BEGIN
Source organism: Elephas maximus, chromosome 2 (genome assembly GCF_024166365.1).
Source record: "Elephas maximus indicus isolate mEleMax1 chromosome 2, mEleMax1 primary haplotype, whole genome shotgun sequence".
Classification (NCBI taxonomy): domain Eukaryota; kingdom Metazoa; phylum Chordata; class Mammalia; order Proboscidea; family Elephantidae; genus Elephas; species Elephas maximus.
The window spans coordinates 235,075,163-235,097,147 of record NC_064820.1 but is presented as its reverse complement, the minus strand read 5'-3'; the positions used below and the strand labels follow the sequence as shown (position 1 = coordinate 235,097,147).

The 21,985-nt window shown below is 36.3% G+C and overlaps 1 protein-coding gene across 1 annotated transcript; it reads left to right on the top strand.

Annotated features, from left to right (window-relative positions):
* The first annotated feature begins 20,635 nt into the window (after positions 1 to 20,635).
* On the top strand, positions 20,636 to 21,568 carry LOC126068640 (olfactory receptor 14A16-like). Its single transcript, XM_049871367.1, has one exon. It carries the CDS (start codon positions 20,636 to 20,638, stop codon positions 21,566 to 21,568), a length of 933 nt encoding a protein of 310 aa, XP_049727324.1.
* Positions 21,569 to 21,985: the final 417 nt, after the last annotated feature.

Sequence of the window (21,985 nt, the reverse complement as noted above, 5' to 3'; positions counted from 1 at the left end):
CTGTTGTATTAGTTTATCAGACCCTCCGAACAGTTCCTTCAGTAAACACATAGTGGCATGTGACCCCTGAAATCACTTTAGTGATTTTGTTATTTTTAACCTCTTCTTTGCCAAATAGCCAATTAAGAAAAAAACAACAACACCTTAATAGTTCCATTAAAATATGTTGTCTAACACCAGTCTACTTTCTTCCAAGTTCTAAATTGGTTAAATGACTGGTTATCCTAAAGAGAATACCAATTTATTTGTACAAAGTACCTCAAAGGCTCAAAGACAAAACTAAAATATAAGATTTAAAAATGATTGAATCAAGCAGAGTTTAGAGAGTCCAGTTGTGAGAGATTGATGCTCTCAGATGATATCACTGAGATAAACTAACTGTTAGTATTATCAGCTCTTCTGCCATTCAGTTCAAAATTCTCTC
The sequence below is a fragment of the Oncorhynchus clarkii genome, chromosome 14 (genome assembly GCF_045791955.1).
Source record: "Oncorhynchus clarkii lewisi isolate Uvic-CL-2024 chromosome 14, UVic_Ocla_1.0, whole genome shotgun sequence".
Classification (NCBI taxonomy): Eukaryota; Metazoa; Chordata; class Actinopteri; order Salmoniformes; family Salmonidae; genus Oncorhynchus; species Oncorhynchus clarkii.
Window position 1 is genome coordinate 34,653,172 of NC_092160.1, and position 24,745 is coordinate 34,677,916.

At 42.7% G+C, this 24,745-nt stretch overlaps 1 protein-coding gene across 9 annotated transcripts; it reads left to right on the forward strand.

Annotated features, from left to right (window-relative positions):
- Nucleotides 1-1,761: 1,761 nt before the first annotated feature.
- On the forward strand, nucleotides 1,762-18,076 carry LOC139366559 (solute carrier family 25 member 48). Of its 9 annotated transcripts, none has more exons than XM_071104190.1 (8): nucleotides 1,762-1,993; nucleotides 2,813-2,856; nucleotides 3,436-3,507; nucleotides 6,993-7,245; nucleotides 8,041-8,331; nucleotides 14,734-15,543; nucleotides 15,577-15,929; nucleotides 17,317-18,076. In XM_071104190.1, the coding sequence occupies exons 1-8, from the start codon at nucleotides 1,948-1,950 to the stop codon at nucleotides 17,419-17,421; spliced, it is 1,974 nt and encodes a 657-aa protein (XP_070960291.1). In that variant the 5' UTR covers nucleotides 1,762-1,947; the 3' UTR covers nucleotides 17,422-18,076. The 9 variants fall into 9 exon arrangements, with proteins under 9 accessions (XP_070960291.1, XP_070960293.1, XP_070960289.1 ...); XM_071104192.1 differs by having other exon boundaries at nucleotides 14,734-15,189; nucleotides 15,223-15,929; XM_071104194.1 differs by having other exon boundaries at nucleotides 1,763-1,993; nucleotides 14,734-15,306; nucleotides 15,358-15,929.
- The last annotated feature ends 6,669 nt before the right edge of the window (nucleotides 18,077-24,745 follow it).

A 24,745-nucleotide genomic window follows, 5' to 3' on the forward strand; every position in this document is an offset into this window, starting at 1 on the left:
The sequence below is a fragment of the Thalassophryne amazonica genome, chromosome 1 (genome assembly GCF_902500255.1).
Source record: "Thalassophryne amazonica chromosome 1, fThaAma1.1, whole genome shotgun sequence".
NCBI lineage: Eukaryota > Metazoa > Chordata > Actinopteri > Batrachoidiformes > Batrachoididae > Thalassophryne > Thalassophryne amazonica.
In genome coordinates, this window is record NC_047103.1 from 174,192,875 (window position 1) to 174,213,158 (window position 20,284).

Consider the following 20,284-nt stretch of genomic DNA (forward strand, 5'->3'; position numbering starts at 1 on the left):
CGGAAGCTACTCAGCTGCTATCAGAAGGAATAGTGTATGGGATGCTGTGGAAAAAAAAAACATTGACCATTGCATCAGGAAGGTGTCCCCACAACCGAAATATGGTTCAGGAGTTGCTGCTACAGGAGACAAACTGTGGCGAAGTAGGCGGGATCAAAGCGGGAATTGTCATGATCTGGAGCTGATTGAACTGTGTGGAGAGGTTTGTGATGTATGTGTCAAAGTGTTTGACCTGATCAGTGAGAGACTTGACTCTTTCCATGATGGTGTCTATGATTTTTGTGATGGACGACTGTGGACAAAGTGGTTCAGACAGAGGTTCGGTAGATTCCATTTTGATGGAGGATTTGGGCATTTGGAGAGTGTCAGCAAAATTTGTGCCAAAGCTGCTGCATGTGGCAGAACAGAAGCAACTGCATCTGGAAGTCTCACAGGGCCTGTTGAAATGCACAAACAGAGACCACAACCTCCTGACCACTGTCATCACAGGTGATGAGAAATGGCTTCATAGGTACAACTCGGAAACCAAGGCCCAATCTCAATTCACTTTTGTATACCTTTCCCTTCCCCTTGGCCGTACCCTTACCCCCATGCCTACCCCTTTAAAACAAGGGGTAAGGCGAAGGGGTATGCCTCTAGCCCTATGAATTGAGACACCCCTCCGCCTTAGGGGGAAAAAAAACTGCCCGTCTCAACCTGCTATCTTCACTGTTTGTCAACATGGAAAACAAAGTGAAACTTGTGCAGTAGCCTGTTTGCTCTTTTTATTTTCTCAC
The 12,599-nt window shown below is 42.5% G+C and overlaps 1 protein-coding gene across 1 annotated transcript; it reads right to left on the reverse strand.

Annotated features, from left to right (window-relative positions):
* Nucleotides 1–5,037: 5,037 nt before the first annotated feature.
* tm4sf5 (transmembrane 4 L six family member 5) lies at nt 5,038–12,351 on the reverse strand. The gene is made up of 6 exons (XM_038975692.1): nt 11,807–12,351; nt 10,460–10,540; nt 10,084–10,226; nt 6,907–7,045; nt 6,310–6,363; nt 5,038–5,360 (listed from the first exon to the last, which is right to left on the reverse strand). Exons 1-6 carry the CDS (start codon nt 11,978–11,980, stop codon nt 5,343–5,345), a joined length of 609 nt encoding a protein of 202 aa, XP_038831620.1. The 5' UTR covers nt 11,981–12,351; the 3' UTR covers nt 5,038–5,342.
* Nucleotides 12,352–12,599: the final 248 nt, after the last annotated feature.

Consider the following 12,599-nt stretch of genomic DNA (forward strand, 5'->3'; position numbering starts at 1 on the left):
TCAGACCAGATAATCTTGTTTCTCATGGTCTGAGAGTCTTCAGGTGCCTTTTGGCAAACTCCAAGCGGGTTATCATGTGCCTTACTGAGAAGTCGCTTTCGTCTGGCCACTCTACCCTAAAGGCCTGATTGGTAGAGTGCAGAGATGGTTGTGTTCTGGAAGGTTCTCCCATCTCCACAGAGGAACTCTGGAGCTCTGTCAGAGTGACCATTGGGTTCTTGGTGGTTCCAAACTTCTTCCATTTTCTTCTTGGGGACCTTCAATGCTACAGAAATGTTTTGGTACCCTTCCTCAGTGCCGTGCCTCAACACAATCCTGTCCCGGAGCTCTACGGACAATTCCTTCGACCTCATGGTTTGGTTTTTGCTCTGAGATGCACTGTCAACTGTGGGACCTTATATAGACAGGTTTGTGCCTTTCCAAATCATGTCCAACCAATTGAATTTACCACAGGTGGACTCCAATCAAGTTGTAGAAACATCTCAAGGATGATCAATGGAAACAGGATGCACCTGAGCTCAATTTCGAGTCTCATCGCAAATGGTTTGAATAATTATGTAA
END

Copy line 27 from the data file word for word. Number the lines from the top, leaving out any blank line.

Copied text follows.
CGGAAGCTACTCAGCTGCTATCAGAAGGAATAGTGTATGGGATGCTGTGGAAAAAAAAAACATTGACCATTGCATCAGGAAGGTGTCCCCACAACCGAAATATGGTTCAGGAGTTGCTGCTACAGGAGACAAACTGTGGCGAAGTAGGCGGGATCAAAGCGGGAATTGTCATGATCTGGAGCTGATTGAACTGTGTGGAGAGGTTTGTGATGTATGTGTCAAAGTGTTTGACCTGATCAGTGAGAGACTTGACTCTTTCCATGATGGTGTCTATGATTTTTGTGATGGACGACTGTGGACAAAGTGGTTCAGACAGAGGTTCGGTAGATTCCATTTTGATGGAGGATTTGGGCATTTGGAGAGTGTCAGCAAAATTTGTGCCAAAGCTGCTGCATGTGGCAGAACAGAAGCAACTGCATCTGGAAGTCTCACAGGGCCTGTTGAAATGCACAAACAGAGACCACAACCTCCTGACCACTGTCATCACAGGTGATGAGAAATGGCTTCATAGGTACAACTCGGAAACCAAGGCCCAATCTCAATTCACTTTTGTATACCTTTCCCTTCCCCTTGGCCGTACCCTTACCCCCATGCCTACCCCTTTAAAACAAGGGGTAAGGCGAAGGGGTATGCCTCTAGCCCTATGAATTGAGACACCCCTCCGCCTTAGGGGGAAAAAAAACTGCCCGTCTCAACCTGCTATCTTCACTGTTTGTCAACATGGAAAACAAAGTGAAACTTGTGCAGTAGCCTGTTTGCTCTTTTTATTTTCTCAC